PERMANENT INKSTAIN FOR BILL LIEBERMAN
This is what you've done, each Week. I arrange the rows in reverse chronological order, because there are some Losers, and they know who they are, who check up on my points-awarding every Week.But I would just like to reiterate that such checking up is not a problem for me. I have said many times that each Loser's enlightened self-interest is my best QA.
If you wish to see what your ink was, refer to the Master Contest List or search All Invitational Text. Remember that Types I, P, some H, and sometimes A are seen "above the Report" -- that is, if they are listed here for Week 7777, for example, they will be found in text files or images of Week 7777. Everything else will be found in a "Report" section of a file two, three, or four weeks later; 7781 in this Example.
If you see any error, please let me know, firstname.lastname@example.org.
Key to Ink Types:
- H: Honorable Mention, sometimes appearing in the setup of a new contest.
||Write a caption for one or more of the provided pictures.
||Mess with our (or other) heads
||Reinterpret (or comment wryly on) a headline appearing in The Post (print or online) or another publication and dated March 1-12 by writing a bank head.
||Picture this -- a caption contest
||Write a caption for one or more of the provided cartoons.
||H H H |
||That movie is SO about you
||Name someone who was the "secret inspiration" for a certain movie.
||The Ideas of March
||Suggest a march for some group or field, along with one or more slogans. (You might also, or instead, comment on the march with some pertinent wordplay.)
||Let 'er RIP: Write an obit line
||Write a humorous line or two for someone's obituary -- either for a particular person (dead or not) or for a fictional or generic one.
||Put it in reverse
||Spell a word, name or phrase backward and define the result in a way that relates to the original.
||Clue us in -- a backward crossword
||Supply clever, funny clues to up to 25 of the words and multi-word terms in the provided grid.
||Choose a title of a book, movie, play or TV show; drop all the vowels (including Y when it's used as a vowel); then add your choice of vowels -- as many as you like -- to create a new work; and describe it.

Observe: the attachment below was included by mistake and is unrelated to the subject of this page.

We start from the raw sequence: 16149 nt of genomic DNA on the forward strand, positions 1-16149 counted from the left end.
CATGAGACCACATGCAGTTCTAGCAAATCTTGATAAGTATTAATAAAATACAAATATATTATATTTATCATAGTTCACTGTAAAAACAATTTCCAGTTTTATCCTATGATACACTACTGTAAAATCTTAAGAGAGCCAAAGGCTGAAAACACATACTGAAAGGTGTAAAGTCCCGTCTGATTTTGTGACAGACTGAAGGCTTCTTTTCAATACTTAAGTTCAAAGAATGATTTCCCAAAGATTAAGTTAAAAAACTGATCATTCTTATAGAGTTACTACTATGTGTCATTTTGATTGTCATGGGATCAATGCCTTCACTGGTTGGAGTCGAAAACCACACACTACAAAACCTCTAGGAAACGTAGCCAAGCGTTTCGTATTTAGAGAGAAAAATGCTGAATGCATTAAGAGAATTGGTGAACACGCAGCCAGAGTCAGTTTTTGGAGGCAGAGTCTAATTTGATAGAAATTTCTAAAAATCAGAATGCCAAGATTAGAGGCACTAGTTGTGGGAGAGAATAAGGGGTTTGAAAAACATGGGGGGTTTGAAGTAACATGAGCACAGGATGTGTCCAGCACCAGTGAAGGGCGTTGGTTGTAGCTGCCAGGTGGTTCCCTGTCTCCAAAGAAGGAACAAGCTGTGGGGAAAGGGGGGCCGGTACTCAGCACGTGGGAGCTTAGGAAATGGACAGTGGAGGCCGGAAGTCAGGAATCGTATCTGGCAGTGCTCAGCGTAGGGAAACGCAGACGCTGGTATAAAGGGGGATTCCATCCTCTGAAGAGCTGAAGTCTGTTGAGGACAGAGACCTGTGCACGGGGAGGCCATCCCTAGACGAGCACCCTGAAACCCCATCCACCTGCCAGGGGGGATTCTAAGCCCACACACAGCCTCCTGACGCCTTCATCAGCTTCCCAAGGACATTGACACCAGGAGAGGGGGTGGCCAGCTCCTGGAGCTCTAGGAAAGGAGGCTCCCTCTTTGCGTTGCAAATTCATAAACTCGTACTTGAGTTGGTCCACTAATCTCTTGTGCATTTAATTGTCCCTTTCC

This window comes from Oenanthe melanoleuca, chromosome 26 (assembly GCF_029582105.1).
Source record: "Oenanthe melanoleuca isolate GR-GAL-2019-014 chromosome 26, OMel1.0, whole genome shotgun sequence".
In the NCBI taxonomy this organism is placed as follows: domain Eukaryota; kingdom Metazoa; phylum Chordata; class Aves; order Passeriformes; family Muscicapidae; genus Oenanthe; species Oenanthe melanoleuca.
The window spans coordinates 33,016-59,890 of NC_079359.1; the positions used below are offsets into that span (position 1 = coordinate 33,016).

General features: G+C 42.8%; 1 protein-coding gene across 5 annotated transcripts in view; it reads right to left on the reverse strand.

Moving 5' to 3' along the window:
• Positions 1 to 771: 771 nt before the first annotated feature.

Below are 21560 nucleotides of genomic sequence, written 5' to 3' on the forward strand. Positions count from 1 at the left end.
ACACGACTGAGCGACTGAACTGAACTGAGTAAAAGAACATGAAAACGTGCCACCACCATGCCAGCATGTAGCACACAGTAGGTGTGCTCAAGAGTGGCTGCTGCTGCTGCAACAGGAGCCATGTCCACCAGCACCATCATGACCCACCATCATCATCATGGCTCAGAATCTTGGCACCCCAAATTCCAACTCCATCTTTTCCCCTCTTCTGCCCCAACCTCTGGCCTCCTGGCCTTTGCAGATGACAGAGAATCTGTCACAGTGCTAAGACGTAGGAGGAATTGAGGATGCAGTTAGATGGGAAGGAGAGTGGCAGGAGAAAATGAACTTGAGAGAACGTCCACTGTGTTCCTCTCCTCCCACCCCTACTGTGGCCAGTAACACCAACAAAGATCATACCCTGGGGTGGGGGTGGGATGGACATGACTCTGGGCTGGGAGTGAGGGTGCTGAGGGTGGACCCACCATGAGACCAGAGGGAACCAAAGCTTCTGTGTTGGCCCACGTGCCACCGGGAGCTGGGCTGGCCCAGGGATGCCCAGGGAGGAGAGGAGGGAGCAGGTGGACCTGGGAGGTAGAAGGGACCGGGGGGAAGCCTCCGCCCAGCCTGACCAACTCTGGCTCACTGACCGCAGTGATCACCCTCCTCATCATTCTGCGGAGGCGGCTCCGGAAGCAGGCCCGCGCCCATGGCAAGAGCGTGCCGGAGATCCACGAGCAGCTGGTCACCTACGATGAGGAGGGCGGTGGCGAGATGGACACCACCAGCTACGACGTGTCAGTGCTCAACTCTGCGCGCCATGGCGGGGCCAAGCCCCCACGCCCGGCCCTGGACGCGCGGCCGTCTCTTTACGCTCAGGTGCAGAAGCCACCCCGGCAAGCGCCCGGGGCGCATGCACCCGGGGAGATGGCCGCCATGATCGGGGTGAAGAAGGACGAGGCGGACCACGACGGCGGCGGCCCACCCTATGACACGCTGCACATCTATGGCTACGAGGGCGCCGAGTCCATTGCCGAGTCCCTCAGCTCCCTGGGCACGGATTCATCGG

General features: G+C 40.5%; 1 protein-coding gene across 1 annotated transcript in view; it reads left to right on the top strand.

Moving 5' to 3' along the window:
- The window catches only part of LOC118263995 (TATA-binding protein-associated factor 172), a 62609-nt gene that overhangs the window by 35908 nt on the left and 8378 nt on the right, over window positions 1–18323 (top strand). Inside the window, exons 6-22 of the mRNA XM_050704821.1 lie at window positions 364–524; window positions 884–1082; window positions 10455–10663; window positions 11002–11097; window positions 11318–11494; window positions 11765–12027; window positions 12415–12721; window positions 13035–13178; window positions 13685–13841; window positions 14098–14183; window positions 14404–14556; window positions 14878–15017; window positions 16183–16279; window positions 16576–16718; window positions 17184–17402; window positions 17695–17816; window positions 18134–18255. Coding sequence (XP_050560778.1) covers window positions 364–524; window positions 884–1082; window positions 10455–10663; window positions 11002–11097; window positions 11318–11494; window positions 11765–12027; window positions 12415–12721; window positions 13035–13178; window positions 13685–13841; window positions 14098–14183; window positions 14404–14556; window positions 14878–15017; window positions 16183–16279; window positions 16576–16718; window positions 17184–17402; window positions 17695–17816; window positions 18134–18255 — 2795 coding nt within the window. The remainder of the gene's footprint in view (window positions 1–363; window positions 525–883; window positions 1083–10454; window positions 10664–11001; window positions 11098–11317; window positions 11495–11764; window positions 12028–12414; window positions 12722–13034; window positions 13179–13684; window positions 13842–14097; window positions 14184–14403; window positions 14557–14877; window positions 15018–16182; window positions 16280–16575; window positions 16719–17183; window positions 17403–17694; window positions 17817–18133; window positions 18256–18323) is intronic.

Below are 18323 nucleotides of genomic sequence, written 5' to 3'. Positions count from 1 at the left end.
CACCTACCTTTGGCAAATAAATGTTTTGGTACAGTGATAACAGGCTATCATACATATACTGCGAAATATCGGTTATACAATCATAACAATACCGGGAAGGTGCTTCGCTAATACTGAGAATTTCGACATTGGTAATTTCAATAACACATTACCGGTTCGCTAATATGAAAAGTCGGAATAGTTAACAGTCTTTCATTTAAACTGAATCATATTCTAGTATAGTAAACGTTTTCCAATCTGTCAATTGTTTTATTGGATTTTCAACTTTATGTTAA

||A deviant character
||Change the name of person or animal -- real or fictional -- by adding or subtracting one letter; substituting one letter for another; or switching the positions of two nearby letters, and describing the results.
||The meter's running
||Suggest actions in daily life that should require a time limit -- maximum or minimum -- and come with an appropriate penalty for running over (or under).
||Our type o' headline
||Change a headline in an article or ad in the Washington Post and then add a "bank head" or subtitle.
||When you riff upon a store
||Use a wordplay on a song title as a name or slogan for a real or imagined business.
||Show your resolve
||Suggest a New Year's resolution that someone might make 100 or more years in the future.
||Write a humorous caption for any of the provided Bob Staake cartoons.
MOST OF YOUR INK
Here is, I hope, most of your ink to be found in the All Invitational Text list. I have to find these with what are called regular expressions, which is a method used in a lot of programming languages to find and modify certain text strings in larger corpora. Basically I look for something like this:
"Report From Week 758"
"And from The Style Invitational four weeks ago . . ."
and then some text, your name, and your town, arranged in this familiar way:"GlaxoSmithKline: I have six kids named Chesterfield, Winston, Lark, BensonHedges, Doral and Kool. If I name my new baby Nicorette, can I get a free coupon for your products? (Jennifer Hart, Arlington)"I don't catch everything, but I believe I find 90%.
Unlike in the table to the left, I've arranged these in chronological order, so you can see how your humor matured, like a forgotten cheese deep in the walls of an old house. You started out, perhaps in Year 1, sending in riddles you sort of remembered from grade school, and now look at ya, ain't you Dorothy Parker.
[still working on this ...]